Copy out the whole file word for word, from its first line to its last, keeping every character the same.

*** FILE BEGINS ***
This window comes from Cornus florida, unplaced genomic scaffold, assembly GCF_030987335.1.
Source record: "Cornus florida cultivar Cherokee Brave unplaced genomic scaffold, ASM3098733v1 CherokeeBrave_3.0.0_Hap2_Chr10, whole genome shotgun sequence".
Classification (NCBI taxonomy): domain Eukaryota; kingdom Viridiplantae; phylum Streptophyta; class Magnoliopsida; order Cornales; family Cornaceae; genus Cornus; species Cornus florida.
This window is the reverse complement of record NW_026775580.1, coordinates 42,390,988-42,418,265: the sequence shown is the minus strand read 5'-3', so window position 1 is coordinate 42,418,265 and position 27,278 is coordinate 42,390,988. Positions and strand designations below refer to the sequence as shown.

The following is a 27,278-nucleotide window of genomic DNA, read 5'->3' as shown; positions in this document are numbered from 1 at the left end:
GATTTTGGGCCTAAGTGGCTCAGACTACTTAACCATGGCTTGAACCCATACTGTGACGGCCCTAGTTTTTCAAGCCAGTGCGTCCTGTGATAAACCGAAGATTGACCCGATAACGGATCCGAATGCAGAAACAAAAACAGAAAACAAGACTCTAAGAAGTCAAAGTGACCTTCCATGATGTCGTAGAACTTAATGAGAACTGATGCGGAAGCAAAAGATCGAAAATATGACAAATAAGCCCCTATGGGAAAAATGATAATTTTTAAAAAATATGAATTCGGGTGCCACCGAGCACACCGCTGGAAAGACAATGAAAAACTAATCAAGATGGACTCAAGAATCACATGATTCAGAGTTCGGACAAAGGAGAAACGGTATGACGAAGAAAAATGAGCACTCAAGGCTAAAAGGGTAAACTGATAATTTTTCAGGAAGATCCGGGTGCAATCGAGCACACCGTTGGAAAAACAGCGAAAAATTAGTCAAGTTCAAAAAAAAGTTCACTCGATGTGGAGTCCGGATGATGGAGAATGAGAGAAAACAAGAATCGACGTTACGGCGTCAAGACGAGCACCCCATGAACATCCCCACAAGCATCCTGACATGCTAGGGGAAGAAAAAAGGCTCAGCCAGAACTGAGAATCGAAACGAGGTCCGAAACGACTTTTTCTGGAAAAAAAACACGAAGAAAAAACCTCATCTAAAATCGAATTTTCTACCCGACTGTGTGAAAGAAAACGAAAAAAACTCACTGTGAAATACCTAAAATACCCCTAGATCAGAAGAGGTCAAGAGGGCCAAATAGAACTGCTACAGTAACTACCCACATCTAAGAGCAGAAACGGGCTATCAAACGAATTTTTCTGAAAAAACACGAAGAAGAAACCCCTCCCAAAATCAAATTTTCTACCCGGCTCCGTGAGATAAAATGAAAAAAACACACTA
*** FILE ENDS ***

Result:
This window comes from Cornus florida, unplaced genomic scaffold, assembly GCF_030987335.1.
Source record: "Cornus florida cultivar Cherokee Brave unplaced genomic scaffold, ASM3098733v1 CherokeeBrave_3.0.0_Hap2_Chr10, whole genome shotgun sequence".
Classification (NCBI taxonomy): domain Eukaryota; kingdom Viridiplantae; phylum Streptophyta; class Magnoliopsida; order Cornales; family Cornaceae; genus Cornus; species Cornus florida.
This window is the reverse complement of record NW_026775580.1, coordinates 42,390,988-42,418,265: the sequence shown is the minus strand read 5'-3', so window position 1 is coordinate 42,418,265 and position 27,278 is coordinate 42,390,988. Positions and strand designations below refer to the sequence as shown.

The following is a 27,278-nucleotide window of genomic DNA, read 5'->3' as shown; positions in this document are numbered from 1 at the left end:
GATTTTGGGCCTAAGTGGCTCAGACTACTTAACCATGGCTTGAACCCATACTGTGACGGCCCTAGTTTTTCAAGCCAGTGCGTCCTGTGATAAACCGAAGATTGACCCGATAACGGATCCGAATGCAGAAACAAAAACAGAAAACAAGACTCTAAGAAGTCAAAGTGACCTTCCATGATGTCGTAGAACTTAATGAGAACTGATGCGGAAGCAAAAGATCGAAAATATGACAAATAAGCCCCTATGGGAAAAATGATAATTTTTAAAAAATATGAATTCGGGTGCCACCGAGCACACCGCTGGAAAGACAATGAAAAACTAATCAAGATGGACTCAAGAATCACATGATTCAGAGTTCGGACAAAGGAGAAACGGTATGACGAAGAAAAATGAGCACTCAAGGCTAAAAGGGTAAACTGATAATTTTTCAGGAAGATCCGGGTGCAATCGAGCACACCGTTGGAAAAACAGCGAAAAATTAGTCAAGTTCAAAAAAAAGTTCACTCGATGTGGAGTCCGGATGATGGAGAATGAGAGAAAACAAGAATCGACGTTACGGCGTCAAGACGAGCACCCCATGAACATCCCCACAAGCATCCTGACATGCTAGGGGAAGAAAAAAGGCTCAGCCAGAACTGAGAATCGAAACGAGGTCCGAAACGACTTTTTCTGGAAAAAAAACACGAAGAAAAAACCTCATCTAAAATCGAATTTTCTACCCGACTGTGTGAAAGAAAACGAAAAAAACTCACTGTGAAATACCTAAAATACCCCTAGATCAGAAGAGGTCAAGAGGGCCAAATAGAACTGCTACAGTAACTACCCACATCTAAGAGCAGAAACGGGCTATCAAACGAATTTTTCTGAAAAAACACGAAGAAGAAACCCCTCCCAAAATCAAATTTTCTACCCGGCTCCGTGAGATAAAATGAAAAAAACACACTA